Najmieh Batmanglij is the grand dame of Iranian cooking. It's time you knew her name.

Najmieh Batmanglij is the grand dame of Iranian cooking. It's time you knew her name.

Najmieh Batmanglij, author of Cooking in Iran, in her Georgetown kitchen. (Matt McClain / The Washington Post)

She is told she is terrified about navigating this country where she was born. She's forgotten how to use her currency. She could not make phone calls properly. And though Farsi was her mother tongue, she could not pick up on the subtle cues people conveyed in conversation.

Iran has become a foreign country to come.

That's what living in exile does. It had been 36 years since she was called home. Batmanglij, 70, Iranian food for America. Iran's cooking traditions for intimidated American audiences. She has written eight cookbooks, many of them colossal, marked by an unflinging allergy to compromising.

"Darling, I did not have time," Batmanglij explains when I ask her why it took so long to return to Iran. "I had to raise kids, write cookbooks, take care of my family."

She has been writing on these tomes since 1983, before it was even considered, let alone cook, the foods of Iran. Maideh Mazda's skinny "In a Persian Kitchen" (Tuttle, 1960) and Nesta Ramazani's "Persian Cooking: A Table of Exotic Delights" (University of Virginia Press, 1982 ), which struck her as "inauthentic" because of the use of such ingredients as soy sauce.

Around the early aughts, she started to dream of returning to Iran. She gets drifting through her bazaars, sitting at dinner tables, visiting her restaurants.

She received 250 recipes, mostly from women, "Cooking in Iran: Regional Recipes & Kitchen Secrets," is now the culmination of thousands of miles of Iran. along the way.


Batmanglij puts the finishing touches on steamed rice with cumin and potatoes. (Matt McClain / The Washington Post)

It's a few minutes past 11 a.m., and she sways back and forth as she washes barberries, red as garnets, in her sink. They'll go inside a Kurdish chicken and barberry that they're tasting in Kermanshah, a city in the country's west, garnishing it with rose petals, almonds and pistachio kernels. It's a soothing dish, but the barberries, tart and electric, give it a kick. Batmanglij got out of a cook who worked in a friend's house in Kerman, a city in the country's southeast.

Persian cuisine, Batmanglij demonstrates in "Cooking in Iran," is one of the world's most dynamic and diverse. It's derived from traditions that stretch back centuries, chiseled by the influence of different ethnic populations within the country. Iranian cuisine is therefore a natural consequence of geography. It's a country sandwiched between the Caspian Sea and the Persian Gulf to the south; and flanked by Afghanistan and Pakistan to its east, Iraq and Turkey to its west.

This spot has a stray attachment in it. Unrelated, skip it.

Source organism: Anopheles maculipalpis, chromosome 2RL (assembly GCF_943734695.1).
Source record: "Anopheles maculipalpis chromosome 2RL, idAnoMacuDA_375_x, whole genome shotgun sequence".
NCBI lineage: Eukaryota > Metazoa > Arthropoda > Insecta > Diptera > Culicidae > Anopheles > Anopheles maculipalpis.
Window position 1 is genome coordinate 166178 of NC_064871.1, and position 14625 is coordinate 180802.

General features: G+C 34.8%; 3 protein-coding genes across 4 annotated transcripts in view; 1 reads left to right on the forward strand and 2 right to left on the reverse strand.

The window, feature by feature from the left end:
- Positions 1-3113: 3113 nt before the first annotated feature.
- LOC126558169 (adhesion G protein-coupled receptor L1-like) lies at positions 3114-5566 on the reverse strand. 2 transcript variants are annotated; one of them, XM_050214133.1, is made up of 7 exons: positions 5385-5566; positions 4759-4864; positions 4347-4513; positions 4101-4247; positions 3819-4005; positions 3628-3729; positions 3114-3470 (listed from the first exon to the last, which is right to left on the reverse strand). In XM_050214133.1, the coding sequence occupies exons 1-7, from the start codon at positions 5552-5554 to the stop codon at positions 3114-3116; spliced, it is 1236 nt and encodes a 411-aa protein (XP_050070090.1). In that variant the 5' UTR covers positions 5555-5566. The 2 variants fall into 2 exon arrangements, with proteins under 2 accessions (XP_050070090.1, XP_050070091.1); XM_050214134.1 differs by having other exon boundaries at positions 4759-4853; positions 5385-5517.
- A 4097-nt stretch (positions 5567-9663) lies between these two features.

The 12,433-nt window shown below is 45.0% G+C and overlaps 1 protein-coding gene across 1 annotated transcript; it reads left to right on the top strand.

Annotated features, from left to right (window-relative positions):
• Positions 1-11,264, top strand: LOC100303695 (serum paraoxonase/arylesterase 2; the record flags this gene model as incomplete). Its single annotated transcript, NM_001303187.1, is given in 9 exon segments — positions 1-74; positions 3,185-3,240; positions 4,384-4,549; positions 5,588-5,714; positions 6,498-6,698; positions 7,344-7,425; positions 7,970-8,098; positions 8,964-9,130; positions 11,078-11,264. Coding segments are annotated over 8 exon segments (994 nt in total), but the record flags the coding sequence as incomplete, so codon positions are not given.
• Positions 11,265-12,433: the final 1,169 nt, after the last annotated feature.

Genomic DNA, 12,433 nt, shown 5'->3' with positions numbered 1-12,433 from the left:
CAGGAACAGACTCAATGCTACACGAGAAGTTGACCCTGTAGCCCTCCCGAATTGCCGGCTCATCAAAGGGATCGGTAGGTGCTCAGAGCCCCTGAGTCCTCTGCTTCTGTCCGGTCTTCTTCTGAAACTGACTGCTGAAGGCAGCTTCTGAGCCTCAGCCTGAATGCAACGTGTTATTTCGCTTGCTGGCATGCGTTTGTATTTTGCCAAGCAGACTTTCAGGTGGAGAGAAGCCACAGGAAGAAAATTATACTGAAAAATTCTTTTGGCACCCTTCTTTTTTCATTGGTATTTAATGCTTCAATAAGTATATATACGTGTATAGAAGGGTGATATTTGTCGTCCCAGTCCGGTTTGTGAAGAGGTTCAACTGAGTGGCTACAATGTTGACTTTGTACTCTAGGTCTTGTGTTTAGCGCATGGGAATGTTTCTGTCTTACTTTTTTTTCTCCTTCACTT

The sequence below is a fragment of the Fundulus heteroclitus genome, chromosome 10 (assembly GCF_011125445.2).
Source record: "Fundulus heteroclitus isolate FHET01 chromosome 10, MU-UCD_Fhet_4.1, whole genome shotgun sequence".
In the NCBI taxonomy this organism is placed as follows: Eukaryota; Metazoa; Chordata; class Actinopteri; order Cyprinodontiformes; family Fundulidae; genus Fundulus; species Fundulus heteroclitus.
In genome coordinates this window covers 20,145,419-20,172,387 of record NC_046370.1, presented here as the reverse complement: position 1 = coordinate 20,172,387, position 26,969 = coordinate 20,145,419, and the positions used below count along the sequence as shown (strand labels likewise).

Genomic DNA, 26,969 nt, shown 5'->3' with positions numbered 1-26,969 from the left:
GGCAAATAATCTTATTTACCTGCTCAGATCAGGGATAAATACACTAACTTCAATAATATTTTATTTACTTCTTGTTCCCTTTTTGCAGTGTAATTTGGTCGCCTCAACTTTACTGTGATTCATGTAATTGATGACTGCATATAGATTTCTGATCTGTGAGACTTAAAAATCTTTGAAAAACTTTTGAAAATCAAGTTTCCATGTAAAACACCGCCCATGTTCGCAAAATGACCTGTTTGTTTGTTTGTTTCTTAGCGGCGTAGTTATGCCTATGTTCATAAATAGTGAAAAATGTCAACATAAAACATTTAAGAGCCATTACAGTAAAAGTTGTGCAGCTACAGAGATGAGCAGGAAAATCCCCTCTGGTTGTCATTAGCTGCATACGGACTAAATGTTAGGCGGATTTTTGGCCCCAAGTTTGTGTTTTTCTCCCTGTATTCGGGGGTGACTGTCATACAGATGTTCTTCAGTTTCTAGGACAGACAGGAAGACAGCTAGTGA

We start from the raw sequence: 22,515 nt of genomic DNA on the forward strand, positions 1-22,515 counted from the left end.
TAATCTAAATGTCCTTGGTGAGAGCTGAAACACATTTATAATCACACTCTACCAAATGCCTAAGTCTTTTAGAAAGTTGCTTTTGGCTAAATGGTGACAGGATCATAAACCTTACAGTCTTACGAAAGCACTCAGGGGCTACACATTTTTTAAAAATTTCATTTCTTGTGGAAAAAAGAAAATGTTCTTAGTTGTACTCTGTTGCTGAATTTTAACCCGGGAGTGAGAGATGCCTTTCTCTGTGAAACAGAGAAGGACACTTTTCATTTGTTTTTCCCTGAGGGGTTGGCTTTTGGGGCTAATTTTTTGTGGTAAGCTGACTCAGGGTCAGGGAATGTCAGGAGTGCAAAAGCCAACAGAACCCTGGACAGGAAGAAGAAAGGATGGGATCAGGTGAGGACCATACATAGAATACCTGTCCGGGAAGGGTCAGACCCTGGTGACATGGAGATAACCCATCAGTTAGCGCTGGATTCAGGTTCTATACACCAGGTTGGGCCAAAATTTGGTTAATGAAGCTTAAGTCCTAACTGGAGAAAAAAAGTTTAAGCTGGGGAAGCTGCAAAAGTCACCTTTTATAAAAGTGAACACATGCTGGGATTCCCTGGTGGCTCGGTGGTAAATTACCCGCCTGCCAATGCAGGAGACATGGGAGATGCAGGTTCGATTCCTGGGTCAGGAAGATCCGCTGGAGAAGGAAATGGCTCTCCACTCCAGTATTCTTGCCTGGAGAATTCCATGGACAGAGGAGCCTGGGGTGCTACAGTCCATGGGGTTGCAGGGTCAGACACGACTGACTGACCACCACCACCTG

This variety is reflected in what she's cooking today, too. She is from a friend in Isfahan, a city in the middle of the country. She plops them in a bath of tomato sauce and cook them there for an hour. They emerge light and pillowy. The key, she cautions, is not to overmix them when they blend, and not to roll them too vigorously with their hands so that they become too dense.

To make them a pickle of cucumbers and raw onions they are taken along the Persian Gulf, dousing them in salt and apple cider vinegar and tossing them with toasted coriander seeds. And for dessert, at upside-down mango cake. She cooks the mangoes in butter and sugar before pouring the batter on top and baking; the mangoes take on the glassy appearance of amber jewels. Iranian cuisine: Iranians have been happily eating Indian and Pakistani mangoes since the 10th century.

Born in 1947, Batmanglij grew up in a middle-class family of 11 siblings in downtown Tehran. Their household celebrated food. Her mother has a team of hired cooks. But Batmanglij's mother, plucked from school as a young bride at 15, did not let her in the kitchen, she got her education first.

So Batmanglij complied: She moved to Oklahoma in 1968 to join an older brother there. The next year, she went to New Haven, Conn., And enrolled at Southern Connecticut State University to study education. She returned to Tehran in 1975, bachelor's and master's degrees in hand. Her mother let her in the kitchen.

In 1978, she met the man who became her husband, Mohammad. They wed in the summer of the next year, just after the outbreak of the Iranian Revolution, which had been taken as "a fundamentalist turn."

"Before the Revolution, people prayed at home, outside," she says. "After the revolution, people dance in their house and pray outside."

She fled to France with a baby in her belly at the end of 1979 because France did not require a visa for Iranians. Due to work restrictions, her husband could not join her until the next year. Those first few months in the city of Nice were lonely. Every day, she sat by the sea and cried.

"A lot of my tears are in the Mediterranean," she laughs.

After her husband joined her, the two settled in the southeastern French village of Vence, though she was silent terribly homesick. What steadied her was cooking: She had collected her mother's recipes in a scrapbook before she left Iran.

"I'm starting to relate to my past through food," she says. "Food was my healer."

Her French neighbors did not mind. She could not resist her khoresh bademjan, a stew of eggplant and tomatoes with unripe grapes as a sourcing agent, which she describes as "very Provencale-looking." At her behest, she took 50 of Her mother's recipes, published in 1983 with the help of her husband, found a Paris-based publisher, and put them in a cookbook, "Ma Cuisine d'Iran."

The couple moved to Washington this year, after the birth of Zal. She got to work on a second cookbook, one more definite than the first. They had a problem, though: American hostility toward Iranians due to the hostage crisis.